Why Chinese Mothers Are Superior -
They Are Not!
By Gary M. Unruh MSW LCSW
No cultural parenting approach is superior to another; one shoe simply does not fit all children. That's my conclusion after forty years as a child psychotherapist and many humbling years as a father of four and grandfather of nine.
Yale professor Amy Chua, author of Battle Hymn of the Tiger Mother, has stirred up a nationwide debate with her premise of "Why Chinese Mothers Are Superior". While she makes many good parenting points, her approach can damage many children who are not so highly resilient.
Professor Chua believes Western parents are too anxious about their children's self-esteem. Thank goodness we are. All too often a child's individuality is not adequately developed. Dr. Benjamin Spock made that point in his 1946 groundbreaking book Baby and Child Care. He shook American parents out of their punishment-only approach and put the spotlight on the rest of the childrearing story: a child's individuality or self-esteem is really important.
In America the parenting pendulum has clearly swung too far away from the necessity for firm limit setting in our attempt to make sure self-esteem is adequately established. Anybody raising a toddler with their do-it-my-way behavior knows children are not born with good behavior and need discipline to learn appropriate behavior. Balancing discipline with establishing individuality -- that's the parenting sweet spot. Even though it's hard to pull off, with practice, the rewards are gratifying.
Currently our society is trying to kick the parenting pendulum out of the over-permissiveness position and move it toward the hard-knocks, tough-love position. Chua's hardnosed performance-only approach brings an "about time" chorus from many Americans. But parents, beware of going too far toward the tough-love approach. Make sure to read the fine print: Don't exclude developing your child's individuality. If you do, all too often poor mental health will result, as evidenced in the alarming increase in bullying and the fact that suicide is the third leading cause of death in 15 to 24 year olds.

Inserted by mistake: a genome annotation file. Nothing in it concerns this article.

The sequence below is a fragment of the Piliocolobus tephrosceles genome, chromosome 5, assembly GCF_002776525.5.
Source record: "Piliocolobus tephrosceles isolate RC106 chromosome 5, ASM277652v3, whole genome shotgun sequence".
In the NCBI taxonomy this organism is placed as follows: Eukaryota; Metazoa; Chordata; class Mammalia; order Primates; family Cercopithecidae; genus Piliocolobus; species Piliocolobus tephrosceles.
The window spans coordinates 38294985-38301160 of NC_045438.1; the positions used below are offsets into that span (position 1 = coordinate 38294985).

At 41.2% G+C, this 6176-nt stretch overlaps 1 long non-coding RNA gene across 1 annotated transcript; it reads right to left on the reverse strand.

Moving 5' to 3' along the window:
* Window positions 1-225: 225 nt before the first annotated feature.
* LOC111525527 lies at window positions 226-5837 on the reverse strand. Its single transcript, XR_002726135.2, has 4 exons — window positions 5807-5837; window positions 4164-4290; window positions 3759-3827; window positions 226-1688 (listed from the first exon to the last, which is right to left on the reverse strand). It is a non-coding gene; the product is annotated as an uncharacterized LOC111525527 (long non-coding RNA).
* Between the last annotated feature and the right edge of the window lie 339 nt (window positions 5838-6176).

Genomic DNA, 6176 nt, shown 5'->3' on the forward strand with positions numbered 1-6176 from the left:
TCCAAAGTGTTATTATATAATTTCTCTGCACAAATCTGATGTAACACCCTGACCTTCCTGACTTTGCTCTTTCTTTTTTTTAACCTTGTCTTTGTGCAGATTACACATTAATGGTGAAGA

Focusing only on performance means the parenting pendulum has swung dangerously too far in the wrong direction; think of the sad Tiger Woods' story. Professor Chua's performance parenting goes in the danger zone when she advocates the solution to substandard performance is always to excoriate, punish, and shame the child.
Every mental health worker in America has witnessed firsthand the possible high-risk consequences of this shaming approach, often resulting in depression, anxiety, and drug addiction. Being firm with children is a must, but using a board with the sharp nails of stupid and worthless is overkill. There are a lot more effective ways for parents to show children they mean business.
Superior parenting is balanced parenting: It means training a child to behave and perform well, and at the same time supporting the child's developing individuality.
After many humbling parenting experiences and forty years of clinical experience, I've arrived at this conclusion:
It all boils down to addressing a child's two basic needs-
1. to feel understood, especially during conflict, and
2. to learn good behavior.
I've seen it over and over again in my practice. When parents attain this difficult but achievable balanced approach, behavior improves and a child's individuality flourishes. That's success. And maximum performance has the best chance of happening -- just in case you're raising the next Michael Jordan.
So what's the take-home conclusion we can make after reading Professor Chua's essay? Performance-only living does not translate into guaranteed successful living. Successful adults are children who have grown up to be comfortable in their own skin and have learned from their parents the benefits of sticking with a task through thick and thin.
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